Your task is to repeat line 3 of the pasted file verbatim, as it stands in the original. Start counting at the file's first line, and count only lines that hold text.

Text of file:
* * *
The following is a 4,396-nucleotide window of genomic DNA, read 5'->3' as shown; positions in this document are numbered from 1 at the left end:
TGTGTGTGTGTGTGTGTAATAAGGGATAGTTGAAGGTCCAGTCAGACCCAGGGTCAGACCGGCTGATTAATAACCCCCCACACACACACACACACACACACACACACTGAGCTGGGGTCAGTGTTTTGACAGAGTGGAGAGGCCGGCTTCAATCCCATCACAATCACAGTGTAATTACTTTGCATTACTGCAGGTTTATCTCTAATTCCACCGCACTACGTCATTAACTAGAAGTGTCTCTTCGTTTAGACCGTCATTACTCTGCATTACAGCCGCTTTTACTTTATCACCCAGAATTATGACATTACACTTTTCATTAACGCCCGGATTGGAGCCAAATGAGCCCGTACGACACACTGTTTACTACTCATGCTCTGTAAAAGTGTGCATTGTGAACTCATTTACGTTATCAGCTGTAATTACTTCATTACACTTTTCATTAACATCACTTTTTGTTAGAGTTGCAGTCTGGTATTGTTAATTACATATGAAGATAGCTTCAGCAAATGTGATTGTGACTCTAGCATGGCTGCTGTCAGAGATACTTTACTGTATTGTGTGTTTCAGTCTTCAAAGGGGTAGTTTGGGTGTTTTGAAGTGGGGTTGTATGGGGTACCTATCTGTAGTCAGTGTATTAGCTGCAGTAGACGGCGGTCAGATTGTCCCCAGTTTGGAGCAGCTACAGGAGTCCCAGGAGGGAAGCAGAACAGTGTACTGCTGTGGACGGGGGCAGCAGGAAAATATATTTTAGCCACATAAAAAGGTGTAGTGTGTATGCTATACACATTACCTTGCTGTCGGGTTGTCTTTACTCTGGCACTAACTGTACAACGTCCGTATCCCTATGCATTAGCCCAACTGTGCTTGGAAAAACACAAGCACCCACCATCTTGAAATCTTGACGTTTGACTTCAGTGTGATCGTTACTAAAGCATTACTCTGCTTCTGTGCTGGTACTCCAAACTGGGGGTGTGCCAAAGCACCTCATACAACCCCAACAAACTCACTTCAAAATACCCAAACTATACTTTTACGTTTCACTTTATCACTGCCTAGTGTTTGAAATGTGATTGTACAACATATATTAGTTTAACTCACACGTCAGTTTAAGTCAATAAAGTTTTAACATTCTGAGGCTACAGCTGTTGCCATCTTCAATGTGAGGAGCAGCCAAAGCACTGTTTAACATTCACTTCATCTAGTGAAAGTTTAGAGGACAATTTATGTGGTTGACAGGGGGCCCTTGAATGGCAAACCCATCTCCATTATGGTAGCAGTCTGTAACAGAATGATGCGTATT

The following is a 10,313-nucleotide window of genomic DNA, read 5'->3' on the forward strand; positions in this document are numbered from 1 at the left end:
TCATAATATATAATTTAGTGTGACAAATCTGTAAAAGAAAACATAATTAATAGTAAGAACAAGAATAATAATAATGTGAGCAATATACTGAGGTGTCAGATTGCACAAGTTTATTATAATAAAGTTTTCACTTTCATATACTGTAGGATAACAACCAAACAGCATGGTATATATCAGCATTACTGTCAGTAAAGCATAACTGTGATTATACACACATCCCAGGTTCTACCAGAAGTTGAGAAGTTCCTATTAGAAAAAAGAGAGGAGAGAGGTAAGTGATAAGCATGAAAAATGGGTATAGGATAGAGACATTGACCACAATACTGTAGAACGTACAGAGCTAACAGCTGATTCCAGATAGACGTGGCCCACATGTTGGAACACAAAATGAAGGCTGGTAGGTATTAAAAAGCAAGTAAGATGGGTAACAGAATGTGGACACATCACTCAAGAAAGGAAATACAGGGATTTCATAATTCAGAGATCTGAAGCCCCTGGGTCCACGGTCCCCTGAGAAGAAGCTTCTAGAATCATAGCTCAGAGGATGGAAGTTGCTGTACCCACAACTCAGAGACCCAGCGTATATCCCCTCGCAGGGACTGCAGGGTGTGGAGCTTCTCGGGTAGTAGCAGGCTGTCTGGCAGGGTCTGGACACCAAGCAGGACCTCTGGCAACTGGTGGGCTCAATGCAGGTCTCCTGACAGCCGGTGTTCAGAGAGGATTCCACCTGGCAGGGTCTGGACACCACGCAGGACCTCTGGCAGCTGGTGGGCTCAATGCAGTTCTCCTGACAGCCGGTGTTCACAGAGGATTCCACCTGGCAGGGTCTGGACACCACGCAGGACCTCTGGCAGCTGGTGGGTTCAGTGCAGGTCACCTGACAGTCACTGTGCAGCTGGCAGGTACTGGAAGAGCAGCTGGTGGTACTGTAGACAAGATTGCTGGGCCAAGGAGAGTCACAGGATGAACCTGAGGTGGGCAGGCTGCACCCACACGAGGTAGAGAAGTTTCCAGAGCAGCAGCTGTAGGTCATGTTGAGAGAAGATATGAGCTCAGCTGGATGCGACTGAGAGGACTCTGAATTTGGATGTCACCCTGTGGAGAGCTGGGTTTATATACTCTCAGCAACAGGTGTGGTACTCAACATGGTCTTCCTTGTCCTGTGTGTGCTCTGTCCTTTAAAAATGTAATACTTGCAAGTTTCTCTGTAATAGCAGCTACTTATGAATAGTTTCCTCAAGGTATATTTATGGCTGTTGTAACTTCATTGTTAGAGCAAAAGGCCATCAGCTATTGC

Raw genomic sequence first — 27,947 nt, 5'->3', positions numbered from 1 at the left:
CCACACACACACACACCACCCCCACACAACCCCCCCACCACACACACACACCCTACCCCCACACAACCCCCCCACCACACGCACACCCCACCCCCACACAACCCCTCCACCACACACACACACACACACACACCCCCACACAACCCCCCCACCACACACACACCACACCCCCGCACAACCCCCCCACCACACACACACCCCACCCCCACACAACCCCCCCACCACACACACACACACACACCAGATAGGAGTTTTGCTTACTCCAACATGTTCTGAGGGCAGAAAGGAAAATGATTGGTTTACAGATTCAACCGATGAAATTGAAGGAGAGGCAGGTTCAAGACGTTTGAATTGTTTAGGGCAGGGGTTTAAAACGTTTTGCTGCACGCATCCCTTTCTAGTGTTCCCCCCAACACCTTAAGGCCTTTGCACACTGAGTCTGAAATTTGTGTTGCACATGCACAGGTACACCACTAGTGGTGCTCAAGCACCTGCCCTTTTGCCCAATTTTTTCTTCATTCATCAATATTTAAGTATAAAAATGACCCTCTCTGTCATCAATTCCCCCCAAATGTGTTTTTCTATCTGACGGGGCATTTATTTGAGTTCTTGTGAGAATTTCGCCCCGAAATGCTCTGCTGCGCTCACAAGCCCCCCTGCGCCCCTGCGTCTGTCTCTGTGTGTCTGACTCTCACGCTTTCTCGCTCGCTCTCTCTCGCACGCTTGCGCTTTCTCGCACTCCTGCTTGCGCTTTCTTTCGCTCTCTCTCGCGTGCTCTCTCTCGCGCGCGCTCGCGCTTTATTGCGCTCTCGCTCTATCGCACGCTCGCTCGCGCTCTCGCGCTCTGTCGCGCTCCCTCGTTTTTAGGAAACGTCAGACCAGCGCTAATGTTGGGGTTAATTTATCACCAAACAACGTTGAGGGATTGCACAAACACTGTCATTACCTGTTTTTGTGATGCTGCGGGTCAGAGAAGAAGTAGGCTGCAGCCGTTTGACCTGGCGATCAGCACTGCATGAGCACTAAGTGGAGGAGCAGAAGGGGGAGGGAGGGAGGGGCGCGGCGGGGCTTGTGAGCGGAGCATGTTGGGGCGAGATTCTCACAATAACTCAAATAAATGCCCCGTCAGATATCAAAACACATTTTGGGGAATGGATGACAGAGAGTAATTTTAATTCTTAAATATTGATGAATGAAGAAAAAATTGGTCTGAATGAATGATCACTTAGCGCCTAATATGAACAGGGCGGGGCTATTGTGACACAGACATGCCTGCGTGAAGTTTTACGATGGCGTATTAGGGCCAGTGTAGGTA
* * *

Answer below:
The following is a 10,313-nucleotide window of genomic DNA, read 5'->3' on the forward strand; positions in this document are numbered from 1 at the left end: